10. WHAT WAS YOUR WORST JOB?
I once held a summer job working for a property company when I was at university. It was just very, very middle of the road office life, very mundane. You felt nothing you did could made a difference. I found that environment very stifling.
11. WHAT WAS YOUR BEST JOB?
The toys that you play with as a young fellow in the forces, the things that you see and do, the situations you’re involved in and the responsibility that you’re given are incomparable. Admittedly digging holes ain’t much fun, but aside from that you cannot compare it.
12. IF YOU WERE ON THE APPRENTICE WHAT WOULD YOUR TEAM BE NAMED?
The Green Machine.
13. WHAT COMPANY WOULD YOU INVEST IN RIGHT NOW?
Viewsy have got some really nice tech around tracking individuals and adapting the environment to match them. For instance, you walk past a billboard and it all of sudden becomes personalised. The other company, Pavegen Systems, has paving stones that generate energy when you walk on them.
14. APART FROM PROPERTY, WHAT IS THE MOST EXPENSIVE THING YOU’VE BOUGHT?
I bought myself a nice old motorcycle – a Moto Guzzi.
15. SUIT OR JEANS?
I’m wearing a pair of shorts right now. It’s really, really hot now, so everyone in GMG is wearing shorts.
16. FLEXIBLE WORKING OR OFFICE HOURS?
Everyone works flexible hours. We’re a 24-hour shop and I’ve got some very, very dedicated professional people. To be in GMG, in a tech company in London right now, you’ve got to want to be involved in it. Everyone’s got laptops, everyone’s continually plugging in to test code.
17. WHAT IS YOUR FAVOURITE THING ABOUT THE OFFICE?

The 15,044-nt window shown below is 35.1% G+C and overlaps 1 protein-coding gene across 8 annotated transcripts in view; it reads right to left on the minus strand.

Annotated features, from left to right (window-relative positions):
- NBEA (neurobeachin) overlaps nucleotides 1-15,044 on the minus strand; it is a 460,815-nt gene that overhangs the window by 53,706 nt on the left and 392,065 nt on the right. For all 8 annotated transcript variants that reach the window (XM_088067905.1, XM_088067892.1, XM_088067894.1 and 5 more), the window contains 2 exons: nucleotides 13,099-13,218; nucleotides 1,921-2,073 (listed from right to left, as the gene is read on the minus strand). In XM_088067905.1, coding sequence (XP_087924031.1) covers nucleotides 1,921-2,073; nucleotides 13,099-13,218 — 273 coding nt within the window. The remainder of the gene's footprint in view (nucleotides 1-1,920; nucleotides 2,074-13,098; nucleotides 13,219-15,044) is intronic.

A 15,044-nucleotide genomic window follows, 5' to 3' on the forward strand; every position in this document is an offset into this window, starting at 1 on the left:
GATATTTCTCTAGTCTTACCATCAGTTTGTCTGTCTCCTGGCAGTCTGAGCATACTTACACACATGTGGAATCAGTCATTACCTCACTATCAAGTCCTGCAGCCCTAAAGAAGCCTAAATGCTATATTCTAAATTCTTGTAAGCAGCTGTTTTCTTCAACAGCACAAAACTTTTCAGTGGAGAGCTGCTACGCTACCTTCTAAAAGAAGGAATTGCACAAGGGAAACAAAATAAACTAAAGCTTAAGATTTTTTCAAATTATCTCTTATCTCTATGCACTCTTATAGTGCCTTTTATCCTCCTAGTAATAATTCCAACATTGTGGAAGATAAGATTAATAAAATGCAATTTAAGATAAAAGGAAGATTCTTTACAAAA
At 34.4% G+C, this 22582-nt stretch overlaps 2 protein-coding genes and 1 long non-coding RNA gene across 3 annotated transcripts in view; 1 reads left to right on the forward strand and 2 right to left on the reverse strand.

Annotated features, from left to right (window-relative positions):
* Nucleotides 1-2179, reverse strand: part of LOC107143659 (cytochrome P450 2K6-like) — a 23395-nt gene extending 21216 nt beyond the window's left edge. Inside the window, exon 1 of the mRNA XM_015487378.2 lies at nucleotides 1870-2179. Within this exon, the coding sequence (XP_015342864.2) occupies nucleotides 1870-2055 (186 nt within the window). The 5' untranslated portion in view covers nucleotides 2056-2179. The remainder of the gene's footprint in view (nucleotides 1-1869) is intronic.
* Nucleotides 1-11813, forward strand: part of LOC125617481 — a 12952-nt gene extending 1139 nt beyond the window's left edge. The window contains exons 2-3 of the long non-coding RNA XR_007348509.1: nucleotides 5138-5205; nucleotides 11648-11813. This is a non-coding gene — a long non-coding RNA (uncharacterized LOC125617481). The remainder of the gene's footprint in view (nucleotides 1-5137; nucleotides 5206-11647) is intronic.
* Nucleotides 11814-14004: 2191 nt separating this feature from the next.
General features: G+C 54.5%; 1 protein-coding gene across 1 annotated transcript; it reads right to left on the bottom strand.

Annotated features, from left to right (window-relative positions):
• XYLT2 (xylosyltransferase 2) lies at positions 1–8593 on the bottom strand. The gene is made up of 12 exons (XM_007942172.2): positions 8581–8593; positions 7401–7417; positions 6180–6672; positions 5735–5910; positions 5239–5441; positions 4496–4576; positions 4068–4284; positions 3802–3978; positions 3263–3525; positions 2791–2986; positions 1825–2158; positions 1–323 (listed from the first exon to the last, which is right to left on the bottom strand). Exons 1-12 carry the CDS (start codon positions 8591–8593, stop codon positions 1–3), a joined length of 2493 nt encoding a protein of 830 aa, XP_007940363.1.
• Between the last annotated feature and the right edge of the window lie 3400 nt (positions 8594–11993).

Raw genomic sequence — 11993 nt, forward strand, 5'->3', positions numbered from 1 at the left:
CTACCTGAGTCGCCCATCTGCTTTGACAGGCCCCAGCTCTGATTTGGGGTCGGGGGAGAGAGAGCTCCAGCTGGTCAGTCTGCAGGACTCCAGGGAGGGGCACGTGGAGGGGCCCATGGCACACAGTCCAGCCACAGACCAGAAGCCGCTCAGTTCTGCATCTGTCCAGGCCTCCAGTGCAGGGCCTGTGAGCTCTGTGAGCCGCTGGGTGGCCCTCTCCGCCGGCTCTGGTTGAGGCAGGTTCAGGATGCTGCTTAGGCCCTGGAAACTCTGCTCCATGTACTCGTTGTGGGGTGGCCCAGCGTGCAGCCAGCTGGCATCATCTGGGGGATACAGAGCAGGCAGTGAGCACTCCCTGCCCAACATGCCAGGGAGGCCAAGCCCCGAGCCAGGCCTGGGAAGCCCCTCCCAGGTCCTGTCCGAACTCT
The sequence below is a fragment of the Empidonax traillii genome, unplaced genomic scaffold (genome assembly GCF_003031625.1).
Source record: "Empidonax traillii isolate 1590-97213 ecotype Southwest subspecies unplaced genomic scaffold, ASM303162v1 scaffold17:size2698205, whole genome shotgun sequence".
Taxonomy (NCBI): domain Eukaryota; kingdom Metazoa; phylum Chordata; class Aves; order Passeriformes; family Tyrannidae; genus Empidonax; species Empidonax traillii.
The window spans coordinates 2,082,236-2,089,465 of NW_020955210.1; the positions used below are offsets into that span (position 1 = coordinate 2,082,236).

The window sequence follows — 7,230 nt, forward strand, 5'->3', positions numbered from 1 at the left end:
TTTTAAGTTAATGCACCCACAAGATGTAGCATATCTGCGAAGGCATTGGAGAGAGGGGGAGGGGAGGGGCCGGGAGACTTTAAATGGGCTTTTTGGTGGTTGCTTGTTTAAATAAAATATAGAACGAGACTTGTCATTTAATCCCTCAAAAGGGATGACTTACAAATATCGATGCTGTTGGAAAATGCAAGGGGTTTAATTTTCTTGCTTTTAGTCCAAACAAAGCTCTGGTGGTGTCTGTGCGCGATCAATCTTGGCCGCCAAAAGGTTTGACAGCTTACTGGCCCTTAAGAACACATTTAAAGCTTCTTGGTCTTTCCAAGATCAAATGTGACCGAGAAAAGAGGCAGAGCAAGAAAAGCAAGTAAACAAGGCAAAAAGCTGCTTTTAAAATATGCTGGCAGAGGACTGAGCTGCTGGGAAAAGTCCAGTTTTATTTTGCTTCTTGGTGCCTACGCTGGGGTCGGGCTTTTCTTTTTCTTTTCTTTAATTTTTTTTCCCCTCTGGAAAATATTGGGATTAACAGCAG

At the end of a particularly successful period we bought ourselves a very nice double Nespresso machine, which we hammer every single morning. About a year ago our marketing director and a couple of guys were in the pub opposite our office - Mabel's Tavern, which is my third favourite thing. There was a major issue, so they moved back across the road and worked until half 11 to fix the problem. The bar staff were bringing them beer to keep them going. The marketing director made me promise to buy a magic beer fridge that would never go empty. Now it never gets empty.
18. WHAT APP CAN’T YOU LIVE WITHOUT?
I live out of London and I take the train from Euston every day. The app that I continually use on a daily basis is my train time app.
19. WHO IS YOUR BUSINESS IDOL?
Richard Branson, because of his ability to turn his hand to any business. He’s proof you can apply strong business principles to any area and return a successful profit.
20. IF YOU WERE PRIME MINSTER FOR THE DAY, WHAT WOULD YOU CHANGE?
Some of the regulations around being able to hire expertise, particularly tech, from outside the UK and the EU should be looked at. We’re lucky right now we can tap into the EU market - I’ve got guys from France, Italy, Germany, Poland, Portugal and they’re all excellent. The challenge is hanging onto them when they come to London. It’s a very, very hot market and by restricting the supply of guys in the marketplace all we’re doing is making companies like GMG struggle.